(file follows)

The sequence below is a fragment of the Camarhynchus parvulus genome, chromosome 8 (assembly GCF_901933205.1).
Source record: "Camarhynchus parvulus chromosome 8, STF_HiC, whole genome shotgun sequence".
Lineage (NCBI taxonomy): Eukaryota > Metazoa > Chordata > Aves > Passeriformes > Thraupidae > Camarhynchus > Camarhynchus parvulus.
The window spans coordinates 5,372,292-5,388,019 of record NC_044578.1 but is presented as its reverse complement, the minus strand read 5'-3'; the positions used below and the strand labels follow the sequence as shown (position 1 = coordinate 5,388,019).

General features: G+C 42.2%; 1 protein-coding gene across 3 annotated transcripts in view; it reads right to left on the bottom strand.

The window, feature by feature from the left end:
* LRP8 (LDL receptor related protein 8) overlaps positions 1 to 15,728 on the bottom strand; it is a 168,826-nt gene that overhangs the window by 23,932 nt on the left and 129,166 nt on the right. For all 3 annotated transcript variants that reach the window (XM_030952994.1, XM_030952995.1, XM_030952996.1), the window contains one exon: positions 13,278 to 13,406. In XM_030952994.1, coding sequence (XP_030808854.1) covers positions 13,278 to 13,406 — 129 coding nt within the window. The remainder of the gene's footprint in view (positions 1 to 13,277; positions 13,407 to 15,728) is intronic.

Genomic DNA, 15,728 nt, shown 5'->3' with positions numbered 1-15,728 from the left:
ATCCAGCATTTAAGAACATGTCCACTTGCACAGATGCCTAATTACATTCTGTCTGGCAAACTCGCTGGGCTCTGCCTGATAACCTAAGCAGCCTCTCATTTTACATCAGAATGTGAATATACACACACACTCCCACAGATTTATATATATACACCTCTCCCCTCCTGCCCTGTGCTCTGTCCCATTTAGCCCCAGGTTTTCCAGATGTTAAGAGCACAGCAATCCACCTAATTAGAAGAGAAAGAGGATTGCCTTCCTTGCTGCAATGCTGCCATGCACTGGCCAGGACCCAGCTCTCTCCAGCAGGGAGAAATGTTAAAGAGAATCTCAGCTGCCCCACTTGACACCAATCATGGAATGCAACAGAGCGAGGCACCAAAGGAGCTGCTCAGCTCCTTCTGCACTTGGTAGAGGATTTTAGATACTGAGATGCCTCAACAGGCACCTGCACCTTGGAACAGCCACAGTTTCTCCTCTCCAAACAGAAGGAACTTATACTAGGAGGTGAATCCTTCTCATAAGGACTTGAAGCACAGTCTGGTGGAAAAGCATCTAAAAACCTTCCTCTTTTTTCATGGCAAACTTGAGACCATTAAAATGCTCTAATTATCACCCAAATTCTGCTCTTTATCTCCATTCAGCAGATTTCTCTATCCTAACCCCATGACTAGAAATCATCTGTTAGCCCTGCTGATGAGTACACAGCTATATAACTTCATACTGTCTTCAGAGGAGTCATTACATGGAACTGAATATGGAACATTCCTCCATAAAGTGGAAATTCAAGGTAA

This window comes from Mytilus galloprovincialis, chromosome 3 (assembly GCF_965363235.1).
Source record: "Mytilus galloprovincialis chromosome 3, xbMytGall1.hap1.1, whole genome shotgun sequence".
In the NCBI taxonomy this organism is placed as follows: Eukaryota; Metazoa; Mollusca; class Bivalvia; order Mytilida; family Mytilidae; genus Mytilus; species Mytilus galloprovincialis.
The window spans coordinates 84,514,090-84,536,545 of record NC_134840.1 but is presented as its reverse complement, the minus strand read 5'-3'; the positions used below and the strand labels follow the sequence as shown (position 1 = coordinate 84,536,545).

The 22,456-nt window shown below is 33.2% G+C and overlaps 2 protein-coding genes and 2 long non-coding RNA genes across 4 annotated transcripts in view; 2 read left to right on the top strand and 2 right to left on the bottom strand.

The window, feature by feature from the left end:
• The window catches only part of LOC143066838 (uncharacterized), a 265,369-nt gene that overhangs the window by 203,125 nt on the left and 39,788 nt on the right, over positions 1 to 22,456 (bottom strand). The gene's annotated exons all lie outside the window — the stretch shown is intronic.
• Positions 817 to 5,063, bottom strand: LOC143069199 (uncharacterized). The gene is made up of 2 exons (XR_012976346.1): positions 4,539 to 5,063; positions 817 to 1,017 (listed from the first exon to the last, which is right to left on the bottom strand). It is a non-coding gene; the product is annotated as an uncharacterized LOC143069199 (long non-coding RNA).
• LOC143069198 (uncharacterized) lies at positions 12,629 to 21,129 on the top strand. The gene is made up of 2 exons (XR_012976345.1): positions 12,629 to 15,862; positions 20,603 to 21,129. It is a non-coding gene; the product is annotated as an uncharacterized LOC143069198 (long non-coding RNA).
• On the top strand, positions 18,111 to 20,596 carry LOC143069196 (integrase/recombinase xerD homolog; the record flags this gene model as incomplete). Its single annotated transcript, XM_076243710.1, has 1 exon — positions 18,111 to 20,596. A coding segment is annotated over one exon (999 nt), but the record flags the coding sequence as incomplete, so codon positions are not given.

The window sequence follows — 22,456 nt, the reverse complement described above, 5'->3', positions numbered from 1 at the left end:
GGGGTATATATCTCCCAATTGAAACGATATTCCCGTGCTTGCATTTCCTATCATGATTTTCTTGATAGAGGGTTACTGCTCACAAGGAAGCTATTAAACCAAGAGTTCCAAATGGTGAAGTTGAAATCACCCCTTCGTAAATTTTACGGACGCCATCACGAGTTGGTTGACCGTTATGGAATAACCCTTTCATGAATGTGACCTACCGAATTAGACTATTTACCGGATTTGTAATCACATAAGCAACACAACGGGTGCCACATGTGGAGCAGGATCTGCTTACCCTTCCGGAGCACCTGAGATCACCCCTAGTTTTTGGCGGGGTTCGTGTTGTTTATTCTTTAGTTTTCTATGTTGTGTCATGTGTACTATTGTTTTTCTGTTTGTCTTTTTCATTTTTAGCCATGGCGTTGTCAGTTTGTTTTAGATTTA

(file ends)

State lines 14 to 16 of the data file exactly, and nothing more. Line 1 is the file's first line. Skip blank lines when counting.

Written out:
The 22,456-nt window shown below is 33.2% G+C and overlaps 2 protein-coding genes and 2 long non-coding RNA genes across 4 annotated transcripts in view; 2 read left to right on the top strand and 2 right to left on the bottom strand.

The window, feature by feature from the left end:
• The window catches only part of LOC143066838 (uncharacterized), a 265,369-nt gene that overhangs the window by 203,125 nt on the left and 39,788 nt on the right, over positions 1 to 22,456 (bottom strand). The gene's annotated exons all lie outside the window — the stretch shown is intronic.